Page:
Stuff got me thinking lately; are there times that you travel across the world and wish that the people spoke your language? Or better still, are there times when people travelled to your world and you wished that they could speak your language?
Don’t get me wrong but let me start by mentioning our dear blood-mates them Chinese. These guys are renown for all the right and wrong reason alike. On one hand they are providing our frail, unsuspecting 3rd world governments with reverberant “aid” that will come back to bite our progeny in the backside. On the other hand they are a dominant producer of American goods, including i-phones. Yet the reference “made in China” sends spinal shivers and goose bumps at the scam of the earth cheap-for-nothing goods. These brothers are known to ingest anything known and unknown, mobile and stationery, alive or dead on the planet! Quite honestly, I find them to have some of the most intolerant habits anywhere I meet them around the world. My intention though is not throwing out the baby with the bath water.
I was having a casual chat with friends in Ouagadougou recently when the intolerance of the short-small-eyed race bludgeoned and took over a very neat conversation. Their pervasive nature and unbridled desire to survive have led them to occupy the most remote areas of the planet, putting them in direct competition with the omnipresent God. I bet you will find these guys at the bottom of the sea, with the newly discovered shark species, if they are not the shark itself. Downside of it though is this, most Chinese I have met never seem to take the time to learn anything about the local people leave alone the local language but they rather transfer a China town in the “smallest” way to these spaces and “colonize”. In fact they only learn enough local language to help you learn their own. This is deplorable!
“First seek to understand then be understood”, is the first principle of “how to make friends and influence people”. Language constitutes many things including words, cultural nuances, way of life, points of view just but to mention a few. One book that exemplifies the simplicity and complexity of language is “The Four Languages of Love”, what you said and what he/she heard. Primarily though, language is an absolute important first step of communication.
Imagine with me for a minute, you have a team of the most exquisite experts on earth, trained in all sorts of skills including engineering, medicine, education, teaching, you name it; and you have to push towards a common goal. How hard would that task be if you didn’t speak the same language? And yes, throw in google translate to juggernaut the task further. In fact, whatever you set yourself to do would be insurmountable!! In the Bible, the last time human beings tried to unite to reach a goal, God scattered them by diffusing their language. He just made them yap in so many different kinds of gab that they could no longer push towards a common goal. That feat was thwarted!
In conservation it is certain that you will work with people of different languages and cultures. In my pursuit of this ever elusive dream of environmental sustainability, I have been privileged to work with different languages speakers other than the ones I have full command of. I have learnt the value of acceptance and being accepted. I have known that in order to understand the ailment of a-people, you have to listen in their language. In order for them to understand you, you have to speak their language.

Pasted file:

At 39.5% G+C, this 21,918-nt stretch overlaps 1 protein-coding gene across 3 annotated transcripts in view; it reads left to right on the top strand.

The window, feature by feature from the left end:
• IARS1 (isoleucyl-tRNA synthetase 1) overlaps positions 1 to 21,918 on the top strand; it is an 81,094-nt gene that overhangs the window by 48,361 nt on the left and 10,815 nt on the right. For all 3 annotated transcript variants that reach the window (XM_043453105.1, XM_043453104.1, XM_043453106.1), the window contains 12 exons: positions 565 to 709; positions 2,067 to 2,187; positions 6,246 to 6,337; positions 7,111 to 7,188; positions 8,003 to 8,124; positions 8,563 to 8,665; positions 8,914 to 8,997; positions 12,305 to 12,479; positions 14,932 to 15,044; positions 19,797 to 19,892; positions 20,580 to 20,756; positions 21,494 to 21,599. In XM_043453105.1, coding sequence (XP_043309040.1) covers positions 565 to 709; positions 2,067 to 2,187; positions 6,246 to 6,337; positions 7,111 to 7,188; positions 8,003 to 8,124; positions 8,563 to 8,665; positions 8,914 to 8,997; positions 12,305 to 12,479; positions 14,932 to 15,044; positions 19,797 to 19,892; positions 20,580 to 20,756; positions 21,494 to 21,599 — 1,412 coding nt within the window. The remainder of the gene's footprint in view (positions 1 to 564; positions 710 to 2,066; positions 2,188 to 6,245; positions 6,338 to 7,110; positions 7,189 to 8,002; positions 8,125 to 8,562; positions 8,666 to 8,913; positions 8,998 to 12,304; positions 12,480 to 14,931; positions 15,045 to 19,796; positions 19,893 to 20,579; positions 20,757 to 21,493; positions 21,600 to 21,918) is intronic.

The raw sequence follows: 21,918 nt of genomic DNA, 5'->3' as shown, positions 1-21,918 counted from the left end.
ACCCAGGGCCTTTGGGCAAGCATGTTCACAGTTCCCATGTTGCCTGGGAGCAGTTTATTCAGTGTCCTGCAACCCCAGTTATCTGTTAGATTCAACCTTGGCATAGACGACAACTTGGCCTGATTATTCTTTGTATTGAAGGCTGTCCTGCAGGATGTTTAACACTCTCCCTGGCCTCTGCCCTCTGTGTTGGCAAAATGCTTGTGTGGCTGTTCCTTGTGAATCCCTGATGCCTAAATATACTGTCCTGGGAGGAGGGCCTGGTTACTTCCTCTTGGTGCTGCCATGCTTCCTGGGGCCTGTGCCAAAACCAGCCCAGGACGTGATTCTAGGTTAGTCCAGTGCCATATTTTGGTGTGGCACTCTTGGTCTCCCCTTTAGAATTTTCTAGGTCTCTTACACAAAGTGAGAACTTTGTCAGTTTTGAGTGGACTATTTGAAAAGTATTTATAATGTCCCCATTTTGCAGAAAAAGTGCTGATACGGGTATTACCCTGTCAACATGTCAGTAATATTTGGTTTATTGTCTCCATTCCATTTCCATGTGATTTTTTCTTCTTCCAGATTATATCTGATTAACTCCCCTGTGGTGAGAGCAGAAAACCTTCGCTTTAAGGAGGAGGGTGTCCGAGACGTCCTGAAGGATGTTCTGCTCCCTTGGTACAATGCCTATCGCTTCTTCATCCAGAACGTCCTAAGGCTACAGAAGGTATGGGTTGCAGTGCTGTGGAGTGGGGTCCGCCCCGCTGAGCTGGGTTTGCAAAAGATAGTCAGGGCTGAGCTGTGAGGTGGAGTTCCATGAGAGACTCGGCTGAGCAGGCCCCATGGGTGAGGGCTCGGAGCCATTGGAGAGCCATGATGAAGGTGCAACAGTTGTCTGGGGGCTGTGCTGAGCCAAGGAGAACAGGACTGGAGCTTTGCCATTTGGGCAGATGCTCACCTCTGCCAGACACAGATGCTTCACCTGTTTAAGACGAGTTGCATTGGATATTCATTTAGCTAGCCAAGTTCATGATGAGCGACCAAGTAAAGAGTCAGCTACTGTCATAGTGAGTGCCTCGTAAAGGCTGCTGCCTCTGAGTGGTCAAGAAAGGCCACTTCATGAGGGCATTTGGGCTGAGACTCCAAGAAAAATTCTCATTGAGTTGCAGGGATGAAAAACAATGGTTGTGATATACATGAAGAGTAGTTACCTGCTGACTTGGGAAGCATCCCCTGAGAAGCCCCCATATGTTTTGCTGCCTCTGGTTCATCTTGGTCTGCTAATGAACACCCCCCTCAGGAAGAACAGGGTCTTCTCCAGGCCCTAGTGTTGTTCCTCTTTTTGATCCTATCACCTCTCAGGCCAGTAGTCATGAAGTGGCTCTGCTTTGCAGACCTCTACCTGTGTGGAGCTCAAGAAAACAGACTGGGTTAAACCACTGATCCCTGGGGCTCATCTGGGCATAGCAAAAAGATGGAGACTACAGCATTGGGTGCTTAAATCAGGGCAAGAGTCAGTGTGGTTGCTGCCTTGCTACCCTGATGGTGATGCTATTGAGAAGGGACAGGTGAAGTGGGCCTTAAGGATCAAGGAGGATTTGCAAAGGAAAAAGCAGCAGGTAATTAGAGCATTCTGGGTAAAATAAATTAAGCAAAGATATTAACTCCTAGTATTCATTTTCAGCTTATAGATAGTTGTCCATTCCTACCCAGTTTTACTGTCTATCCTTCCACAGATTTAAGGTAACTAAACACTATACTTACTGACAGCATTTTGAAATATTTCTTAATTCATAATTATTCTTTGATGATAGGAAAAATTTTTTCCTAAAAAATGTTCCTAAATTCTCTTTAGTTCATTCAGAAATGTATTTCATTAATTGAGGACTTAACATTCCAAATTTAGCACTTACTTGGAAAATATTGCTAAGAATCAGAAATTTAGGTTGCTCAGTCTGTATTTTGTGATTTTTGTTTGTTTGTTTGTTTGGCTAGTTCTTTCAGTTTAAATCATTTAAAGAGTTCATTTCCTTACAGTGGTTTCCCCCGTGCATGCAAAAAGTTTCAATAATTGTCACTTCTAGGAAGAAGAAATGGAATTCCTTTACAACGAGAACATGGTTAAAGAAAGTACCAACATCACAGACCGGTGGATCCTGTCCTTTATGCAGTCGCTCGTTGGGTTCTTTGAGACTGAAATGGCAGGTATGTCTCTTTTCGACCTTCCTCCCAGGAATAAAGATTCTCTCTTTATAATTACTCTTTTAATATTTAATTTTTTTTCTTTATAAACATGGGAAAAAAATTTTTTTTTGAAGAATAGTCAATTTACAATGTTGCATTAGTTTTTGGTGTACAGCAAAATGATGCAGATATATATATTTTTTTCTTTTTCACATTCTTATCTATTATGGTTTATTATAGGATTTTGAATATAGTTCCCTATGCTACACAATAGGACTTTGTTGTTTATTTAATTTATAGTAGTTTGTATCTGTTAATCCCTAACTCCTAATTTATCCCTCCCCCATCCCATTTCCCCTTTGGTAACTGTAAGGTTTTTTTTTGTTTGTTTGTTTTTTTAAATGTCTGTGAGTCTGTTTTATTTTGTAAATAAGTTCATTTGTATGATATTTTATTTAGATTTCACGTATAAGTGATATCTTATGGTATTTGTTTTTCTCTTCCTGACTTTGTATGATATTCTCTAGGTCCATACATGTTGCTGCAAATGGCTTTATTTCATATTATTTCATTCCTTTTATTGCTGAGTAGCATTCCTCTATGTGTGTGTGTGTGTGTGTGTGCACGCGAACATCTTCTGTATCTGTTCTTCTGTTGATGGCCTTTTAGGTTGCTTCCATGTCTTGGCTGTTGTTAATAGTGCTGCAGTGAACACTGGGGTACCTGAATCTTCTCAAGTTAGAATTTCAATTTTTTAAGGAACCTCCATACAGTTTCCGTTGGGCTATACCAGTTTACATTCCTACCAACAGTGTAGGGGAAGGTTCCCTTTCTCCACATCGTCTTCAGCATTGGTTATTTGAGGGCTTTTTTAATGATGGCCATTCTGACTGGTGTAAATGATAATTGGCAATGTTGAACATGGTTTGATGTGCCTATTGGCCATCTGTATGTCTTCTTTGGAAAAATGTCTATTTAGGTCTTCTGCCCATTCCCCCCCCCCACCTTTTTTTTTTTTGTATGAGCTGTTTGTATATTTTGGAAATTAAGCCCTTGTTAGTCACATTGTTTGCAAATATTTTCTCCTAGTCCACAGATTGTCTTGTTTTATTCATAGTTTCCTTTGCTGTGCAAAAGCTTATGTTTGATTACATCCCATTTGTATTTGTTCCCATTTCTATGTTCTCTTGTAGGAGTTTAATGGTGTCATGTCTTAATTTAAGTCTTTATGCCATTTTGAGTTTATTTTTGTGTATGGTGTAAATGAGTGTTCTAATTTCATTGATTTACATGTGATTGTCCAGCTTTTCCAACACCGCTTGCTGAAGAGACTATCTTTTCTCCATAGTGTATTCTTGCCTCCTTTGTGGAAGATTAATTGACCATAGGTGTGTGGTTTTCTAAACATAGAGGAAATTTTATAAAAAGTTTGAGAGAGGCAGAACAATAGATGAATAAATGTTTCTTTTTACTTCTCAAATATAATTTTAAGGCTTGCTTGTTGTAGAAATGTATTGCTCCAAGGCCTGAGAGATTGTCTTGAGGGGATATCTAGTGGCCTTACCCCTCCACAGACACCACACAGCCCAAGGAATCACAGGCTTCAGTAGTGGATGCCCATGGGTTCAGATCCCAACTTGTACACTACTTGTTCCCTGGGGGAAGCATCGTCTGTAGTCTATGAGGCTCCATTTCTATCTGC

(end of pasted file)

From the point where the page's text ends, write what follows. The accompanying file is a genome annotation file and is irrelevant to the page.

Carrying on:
Conservation many-a-times feels far removed from facets of society. It is almost left as a pursuit of the affluent in society and in many cases crowded with western influence of dominant and sectarian tendencies. The society is impoverished by lack of engagement the conservationists as they exert wholescale alien thinking with total disregard of local and indigenous knowledge. Both extremes provide constrained solutions with very little gains to progress.
In the society today as it has been from beginning of time, human endeavor has depended on natural resources, which has provided society with great gusto to grow and develop from height to height. It is the trees of the tropical forests that have provided the unique lamination boards on the floors and roofs for centuries while keeping the fire burning in the village kitchens. It is the water of the rivers that turn turbines to provide electricity that keep out cities lit and fills the calabashes of the playful children as they walk home to fill their water tanks. It is the lungs of the forests that immaculately breath in carbon dioxide and produces oxygen to support life on earth. It is the intricate cycles and seasons that we know little of, those processes that engulf the day and hide by night, that make each day bearable or less so than the other.
Despite the enormity of the task given to natural resources, we are still unable to unilaterally spur actions towards its protections. Natural resources can only be conserved at a local level by local people which is you and me. We therefore must understand the impacts and what effective conservation means. How the decision you make today about what to eat, what to wear, what to drive or what you buy impacts your life, and that of a million others. However, do you speak environmentalese?
Let me think about it for a moment!